Academic journal article Middle East Quarterly

Gary Sick, Discredited but Honored

Academic journal article Middle East Quarterly

Gary Sick, Discredited but Honored

Article excerpt

The so-called 'October Surprise" plot that briefly enthralled the American public twenty years ago is one of the most influential political conspiracy theories in U. S. history. As the story goes, fearful that the release of fifty-two American hostages in Iran before the November 1 980 presidential election would secure President Carter a second term in office, the campaign of Republican candidate Ronald Reagan agreed to funnel weapons to the Islamic Republic in exchange for a delay in the hostage release until after the vote.

First floated by Lyndon Larouche and his followers shortly after Reagan's landslide victory,1 the conspiracy theory remained obscure until the Iran-Contra scandal suddenly gave the idea of such collusion an aura of plausibility. Since the Iranians clearly had it in their power to have an impact on the 1 980 election, it was not unreasonable to surmise that they would have sought to leverage this influence. Those who loathe the political right in the United States found it difficult to accept that the Iranians held off on releasing the hostages until after Reagan's inauguration without some form of quid pro quo.

The first to lend gravitas and mainstream credibility to allegations of a delay-for-arms deal was Gary Sick, a member of the National Security Council under Carter and his chief advisor on Iran. Now at Columbia University, Sick had written a well-received book on the 1979 Iranian revolution and ensuing hostage onus, All Fall Down: America's Tragic Encounter with Iran2 In an April 1 99 1 New York Times op-ed, Sick wrote that "hundreds of interviews in the U.S., Europe, and the Middle East" with mostly anonymous sources had led him to conclude that "individuals associated with the Reagan-Bush campaign of 1980 met secretly with Iranian officials to delay the release of the American hostages."3 Later that year, he published his findings in October Surprise: America Js Hostages in Iran and the Election of Ronald Reagan,4 an account that combined a heavily footnoted script with sensationalist revelations about political corruption and treason.

One man's accusations have not had such a sweeping impact on public perceptions since the McCarthy era. With all of the major television networks covering the story incessantly, a January 1992 poll showed that 55 percent of Americans believed the allegations.5

With the United States still reeling from the Iran-Contra affair, Sick's accusations triggered a string of devastating journalistic critiques6 and two congressional inquiries that definitively discredited the October Surprise conspiracy theory.7 However, while Sen. Joseph McCarthy was destroyed by his irresponsible allegations, The October Surprise made Sick a star. Today he is a much sought-after commentator on Iran and Middle Eastern affairs with frequent appearances on CNN and C-Span, columns in The Daily Beasf and Foreign Policy,9 and a solid scholarly standing at Columbia - despite having published no subsequent books.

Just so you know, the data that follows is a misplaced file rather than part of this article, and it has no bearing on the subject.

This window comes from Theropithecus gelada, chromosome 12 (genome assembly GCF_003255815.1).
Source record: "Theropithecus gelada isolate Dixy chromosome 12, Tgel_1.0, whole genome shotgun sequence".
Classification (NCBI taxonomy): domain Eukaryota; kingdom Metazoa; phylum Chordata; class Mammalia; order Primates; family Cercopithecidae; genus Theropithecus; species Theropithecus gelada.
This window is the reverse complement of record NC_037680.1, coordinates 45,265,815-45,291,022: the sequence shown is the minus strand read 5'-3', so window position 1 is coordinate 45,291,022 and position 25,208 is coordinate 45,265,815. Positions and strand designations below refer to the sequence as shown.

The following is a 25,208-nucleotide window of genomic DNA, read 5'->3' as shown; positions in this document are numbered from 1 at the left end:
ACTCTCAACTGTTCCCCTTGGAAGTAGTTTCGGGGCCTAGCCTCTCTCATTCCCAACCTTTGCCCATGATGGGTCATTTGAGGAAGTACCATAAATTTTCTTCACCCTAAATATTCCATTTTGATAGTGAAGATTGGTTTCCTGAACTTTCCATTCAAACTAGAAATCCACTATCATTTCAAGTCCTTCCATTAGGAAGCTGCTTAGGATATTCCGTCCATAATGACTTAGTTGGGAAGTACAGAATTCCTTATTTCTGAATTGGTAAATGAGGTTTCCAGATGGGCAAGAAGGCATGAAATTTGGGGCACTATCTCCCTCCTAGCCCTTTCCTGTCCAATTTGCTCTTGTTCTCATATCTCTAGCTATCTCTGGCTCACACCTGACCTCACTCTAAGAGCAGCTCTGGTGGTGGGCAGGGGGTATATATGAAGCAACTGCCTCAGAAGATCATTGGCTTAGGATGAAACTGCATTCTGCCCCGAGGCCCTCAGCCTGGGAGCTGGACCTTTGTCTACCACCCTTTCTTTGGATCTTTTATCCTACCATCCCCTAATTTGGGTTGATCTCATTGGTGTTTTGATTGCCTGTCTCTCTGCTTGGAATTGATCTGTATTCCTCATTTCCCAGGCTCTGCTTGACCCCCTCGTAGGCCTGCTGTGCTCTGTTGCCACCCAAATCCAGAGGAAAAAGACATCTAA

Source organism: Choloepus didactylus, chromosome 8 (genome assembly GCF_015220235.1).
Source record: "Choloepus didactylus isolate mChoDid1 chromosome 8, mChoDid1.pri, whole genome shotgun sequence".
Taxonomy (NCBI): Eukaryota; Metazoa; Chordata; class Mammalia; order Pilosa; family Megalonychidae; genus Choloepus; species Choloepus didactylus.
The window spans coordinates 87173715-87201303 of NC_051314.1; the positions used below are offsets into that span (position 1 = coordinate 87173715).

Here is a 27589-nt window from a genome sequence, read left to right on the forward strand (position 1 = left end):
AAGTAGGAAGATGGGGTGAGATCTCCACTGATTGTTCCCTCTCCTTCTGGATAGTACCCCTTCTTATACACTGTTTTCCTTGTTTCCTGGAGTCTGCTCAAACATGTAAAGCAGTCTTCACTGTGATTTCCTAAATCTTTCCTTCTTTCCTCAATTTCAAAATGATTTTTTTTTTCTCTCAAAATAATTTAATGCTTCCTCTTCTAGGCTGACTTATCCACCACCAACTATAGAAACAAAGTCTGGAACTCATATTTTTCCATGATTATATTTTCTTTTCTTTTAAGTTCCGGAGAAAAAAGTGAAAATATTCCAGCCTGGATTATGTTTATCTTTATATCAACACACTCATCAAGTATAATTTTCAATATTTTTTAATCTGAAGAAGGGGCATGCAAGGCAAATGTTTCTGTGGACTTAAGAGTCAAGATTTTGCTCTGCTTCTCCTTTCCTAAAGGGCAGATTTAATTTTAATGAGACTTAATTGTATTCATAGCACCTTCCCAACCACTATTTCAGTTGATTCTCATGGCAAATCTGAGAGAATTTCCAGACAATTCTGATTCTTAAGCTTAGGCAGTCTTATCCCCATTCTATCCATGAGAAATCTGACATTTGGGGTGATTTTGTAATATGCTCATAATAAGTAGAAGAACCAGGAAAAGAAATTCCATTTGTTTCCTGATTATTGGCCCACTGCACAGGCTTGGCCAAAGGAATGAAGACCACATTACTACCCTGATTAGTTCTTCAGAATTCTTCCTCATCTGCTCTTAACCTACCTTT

This success is indicative of how lucrative stridently politicized pseudo-research on the Middle East can be. While many of his liberal compatriots have come to acknowledge that the specific allegations he put forth in October Surprise are unfounded, most are unwilling to discard either their lingering suspicions that some form of delay -for-arms deal was made or find significant fault in Sick himself. If he got it wrong, the consensus appears to be, it was an honest mistake.

IN SEARCH OF MEHDI

However, a close examination of one glaring misstep by Sick - largely unnoticed until now only because his book was discredited on other grounds - raises new questions about this verdict. Much of his argument rests on testimony he obtained from Ari Ben-Menashe, an Israeli who claimed to have been a top Mossad agent deeply involved in Iranian affairs. Central to his story is Mehdi Kashani, whom Ben-Menashe placed both in Israel in early 1 980 as an emissary of the Islamic Republic looking for an arms deal, and in Madrid and Paris during the spring, summer, and fall of that y ear as a member of the Iranian teams involved in the alleged meetings with the Reagan campaign. …

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